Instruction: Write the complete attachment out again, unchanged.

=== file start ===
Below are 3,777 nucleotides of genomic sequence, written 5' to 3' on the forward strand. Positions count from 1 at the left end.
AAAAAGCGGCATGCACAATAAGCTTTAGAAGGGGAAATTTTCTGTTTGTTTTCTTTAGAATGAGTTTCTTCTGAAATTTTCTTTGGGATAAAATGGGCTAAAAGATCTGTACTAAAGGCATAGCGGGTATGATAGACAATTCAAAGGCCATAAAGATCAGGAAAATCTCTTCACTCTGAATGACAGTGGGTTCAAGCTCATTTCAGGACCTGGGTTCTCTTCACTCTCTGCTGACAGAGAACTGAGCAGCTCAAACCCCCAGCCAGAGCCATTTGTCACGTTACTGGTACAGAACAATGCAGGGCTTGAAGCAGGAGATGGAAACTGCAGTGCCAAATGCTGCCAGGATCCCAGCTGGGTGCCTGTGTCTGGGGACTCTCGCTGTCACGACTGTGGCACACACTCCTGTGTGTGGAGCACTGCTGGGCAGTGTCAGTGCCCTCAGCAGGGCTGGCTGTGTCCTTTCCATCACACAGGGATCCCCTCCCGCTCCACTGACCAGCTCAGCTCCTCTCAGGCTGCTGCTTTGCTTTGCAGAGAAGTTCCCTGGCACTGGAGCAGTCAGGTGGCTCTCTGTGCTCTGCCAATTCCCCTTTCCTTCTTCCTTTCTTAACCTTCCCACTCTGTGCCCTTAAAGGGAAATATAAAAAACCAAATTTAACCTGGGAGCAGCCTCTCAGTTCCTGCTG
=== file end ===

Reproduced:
Below are 3,777 nucleotides of genomic sequence, written 5' to 3' on the forward strand. Positions count from 1 at the left end.
AAAAAGCGGCATGCACAATAAGCTTTAGAAGGGGAAATTTTCTGTTTGTTTTCTTTAGAATGAGTTTCTTCTGAAATTTTCTTTGGGATAAAATGGGCTAAAAGATCTGTACTAAAGGCATAGCGGGTATGATAGACAATTCAAAGGCCATAAAGATCAGGAAAATCTCTTCACTCTGAATGACAGTGGGTTCAAGCTCATTTCAGGACCTGGGTTCTCTTCACTCTCTGCTGACAGAGAACTGAGCAGCTCAAACCCCCAGCCAGAGCCATTTGTCACGTTACTGGTACAGAACAATGCAGGGCTTGAAGCAGGAGATGGAAACTGCAGTGCCAAATGCTGCCAGGATCCCAGCTGGGTGCCTGTGTCTGGGGACTCTCGCTGTCACGACTGTGGCACACACTCCTGTGTGTGGAGCACTGCTGGGCAGTGTCAGTGCCCTCAGCAGGGCTGGCTGTGTCCTTTCCATCACACAGGGATCCCCTCCCGCTCCACTGACCAGCTCAGCTCCTCTCAGGCTGCTGCTTTGCTTTGCAGAGAAGTTCCCTGGCACTGGAGCAGTCAGGTGGCTCTCTGTGCTCTGCCAATTCCCCTTTCCTTCTTCCTTTCTTAACCTTCCCACTCTGTGCCCTTAAAGGGAAATATAAAAAACCAAATTTAACCTGGGAGCAGCCTCTCAGTTCCTGCTG